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The Role of Virtue in Politics and Culture

Stephen Carter, author and professor, is asking tough questions and challenging the status quo with his provocative views on the challenges confronting America today. Drawing on insights from philosophy, theology, history, and law, Carter discusses the need for integrity in politics, business, and personal relationships and discusses possibilities of teaching it.

A prolific writer, Carter has authored Reflections of an Affirmative Action Baby (1991), The Confirmation Mess: Cleaning Up the Federal Appointments Process (1994), Integrity (1996), The Culture of Disbelief (1994) and most recently, Civility: Manners, Morals, and the Etiquette of Democracy (1998) and The Dissent of the Governed: A Mediation on Law, Religion and Loyalty (1998). He also contributes regularly to law reviews and publications including The New York Times, The Wall Street Journal, The New Republic, and The New Yorker.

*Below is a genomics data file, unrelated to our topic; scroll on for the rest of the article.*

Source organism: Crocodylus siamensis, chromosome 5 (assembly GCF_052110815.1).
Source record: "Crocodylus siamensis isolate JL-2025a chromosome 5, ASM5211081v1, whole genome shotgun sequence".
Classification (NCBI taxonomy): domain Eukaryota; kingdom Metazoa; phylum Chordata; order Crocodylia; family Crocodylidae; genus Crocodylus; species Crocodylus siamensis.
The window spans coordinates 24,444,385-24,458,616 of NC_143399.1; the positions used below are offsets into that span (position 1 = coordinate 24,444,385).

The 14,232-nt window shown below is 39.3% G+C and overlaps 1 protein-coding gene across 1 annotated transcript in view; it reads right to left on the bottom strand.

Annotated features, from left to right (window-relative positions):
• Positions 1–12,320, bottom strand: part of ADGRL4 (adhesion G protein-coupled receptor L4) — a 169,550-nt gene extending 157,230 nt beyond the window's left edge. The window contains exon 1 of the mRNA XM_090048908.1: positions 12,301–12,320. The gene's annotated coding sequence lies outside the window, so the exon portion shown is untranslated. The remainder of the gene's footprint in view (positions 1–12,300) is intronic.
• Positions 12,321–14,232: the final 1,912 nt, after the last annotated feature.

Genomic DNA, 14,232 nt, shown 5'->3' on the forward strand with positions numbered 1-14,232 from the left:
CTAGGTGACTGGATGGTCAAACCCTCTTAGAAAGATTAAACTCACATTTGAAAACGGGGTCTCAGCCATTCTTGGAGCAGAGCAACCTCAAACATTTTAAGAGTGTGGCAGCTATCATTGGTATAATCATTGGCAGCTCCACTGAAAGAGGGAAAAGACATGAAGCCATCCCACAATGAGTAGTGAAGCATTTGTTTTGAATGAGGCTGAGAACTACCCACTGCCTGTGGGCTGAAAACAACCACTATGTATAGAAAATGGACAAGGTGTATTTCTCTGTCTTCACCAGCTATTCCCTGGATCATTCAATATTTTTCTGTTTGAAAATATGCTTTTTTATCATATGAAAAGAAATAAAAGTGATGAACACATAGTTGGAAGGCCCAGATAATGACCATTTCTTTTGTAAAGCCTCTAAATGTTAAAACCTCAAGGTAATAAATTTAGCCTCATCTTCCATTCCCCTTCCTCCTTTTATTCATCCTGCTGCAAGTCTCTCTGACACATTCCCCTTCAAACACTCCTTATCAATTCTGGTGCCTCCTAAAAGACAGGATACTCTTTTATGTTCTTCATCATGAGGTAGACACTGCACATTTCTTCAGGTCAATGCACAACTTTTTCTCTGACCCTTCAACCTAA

Carter has enjoyed a distinguished career as a legal scholar. He received his bachelor's degree from Stanford University and went on to attend Yale Law School. Afterward, he clerked for Judge Spottswood W. Robinson, III, U.S. Circuit Court of Appeals, Washington, D.C. Circuit. He then was a law clerk to Supreme Court Justice Thurgood Marshall. Currently, he teaches contracts, law and religion, and a seminar on intellectual property at Yale University School of Law.

Carter's presentation is part of the Athenaeum series Integrity, Commitment, Achievement.